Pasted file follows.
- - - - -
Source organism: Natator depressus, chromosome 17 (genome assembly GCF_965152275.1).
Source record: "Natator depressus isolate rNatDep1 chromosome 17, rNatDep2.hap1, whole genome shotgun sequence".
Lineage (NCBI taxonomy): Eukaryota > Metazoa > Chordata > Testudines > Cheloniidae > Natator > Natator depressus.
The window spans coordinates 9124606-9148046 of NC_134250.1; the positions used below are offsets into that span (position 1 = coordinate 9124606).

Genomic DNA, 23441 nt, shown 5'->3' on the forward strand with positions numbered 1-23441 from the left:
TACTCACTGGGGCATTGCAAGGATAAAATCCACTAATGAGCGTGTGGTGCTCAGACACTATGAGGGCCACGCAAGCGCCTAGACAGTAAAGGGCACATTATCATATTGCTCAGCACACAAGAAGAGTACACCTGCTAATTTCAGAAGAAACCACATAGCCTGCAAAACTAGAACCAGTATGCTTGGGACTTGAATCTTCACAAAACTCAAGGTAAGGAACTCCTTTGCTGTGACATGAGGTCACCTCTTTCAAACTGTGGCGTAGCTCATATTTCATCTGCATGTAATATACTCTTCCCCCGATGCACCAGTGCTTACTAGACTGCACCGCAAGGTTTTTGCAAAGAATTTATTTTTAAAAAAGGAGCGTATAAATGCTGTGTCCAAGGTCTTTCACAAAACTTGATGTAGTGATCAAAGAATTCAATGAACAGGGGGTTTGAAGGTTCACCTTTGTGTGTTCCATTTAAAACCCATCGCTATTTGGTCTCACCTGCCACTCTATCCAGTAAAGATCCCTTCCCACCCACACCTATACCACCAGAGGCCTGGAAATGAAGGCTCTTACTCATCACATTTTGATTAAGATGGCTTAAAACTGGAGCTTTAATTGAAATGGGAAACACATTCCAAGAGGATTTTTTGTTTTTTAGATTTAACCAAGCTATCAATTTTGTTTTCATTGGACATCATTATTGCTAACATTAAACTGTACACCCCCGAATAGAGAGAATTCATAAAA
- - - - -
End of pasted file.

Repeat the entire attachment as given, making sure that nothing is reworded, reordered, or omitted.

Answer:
Source organism: Natator depressus, chromosome 17 (genome assembly GCF_965152275.1).
Source record: "Natator depressus isolate rNatDep1 chromosome 17, rNatDep2.hap1, whole genome shotgun sequence".
Lineage (NCBI taxonomy): Eukaryota > Metazoa > Chordata > Testudines > Cheloniidae > Natator > Natator depressus.
The window spans coordinates 9124606-9148046 of NC_134250.1; the positions used below are offsets into that span (position 1 = coordinate 9124606).

Genomic DNA, 23441 nt, shown 5'->3' on the forward strand with positions numbered 1-23441 from the left:
TACTCACTGGGGCATTGCAAGGATAAAATCCACTAATGAGCGTGTGGTGCTCAGACACTATGAGGGCCACGCAAGCGCCTAGACAGTAAAGGGCACATTATCATATTGCTCAGCACACAAGAAGAGTACACCTGCTAATTTCAGAAGAAACCACATAGCCTGCAAAACTAGAACCAGTATGCTTGGGACTTGAATCTTCACAAAACTCAAGGTAAGGAACTCCTTTGCTGTGACATGAGGTCACCTCTTTCAAACTGTGGCGTAGCTCATATTTCATCTGCATGTAATATACTCTTCCCCCGATGCACCAGTGCTTACTAGACTGCACCGCAAGGTTTTTGCAAAGAATTTATTTTTAAAAAAGGAGCGTATAAATGCTGTGTCCAAGGTCTTTCACAAAACTTGATGTAGTGATCAAAGAATTCAATGAACAGGGGGTTTGAAGGTTCACCTTTGTGTGTTCCATTTAAAACCCATCGCTATTTGGTCTCACCTGCCACTCTATCCAGTAAAGATCCCTTCCCACCCACACCTATACCACCAGAGGCCTGGAAATGAAGGCTCTTACTCATCACATTTTGATTAAGATGGCTTAAAACTGGAGCTTTAATTGAAATGGGAAACACATTCCAAGAGGATTTTTTGTTTTTTAGATTTAACCAAGCTATCAATTTTGTTTTCATTGGACATCATTATTGCTAACATTAAACTGTACACCCCCGAATAGAGAGAATTCATAAAA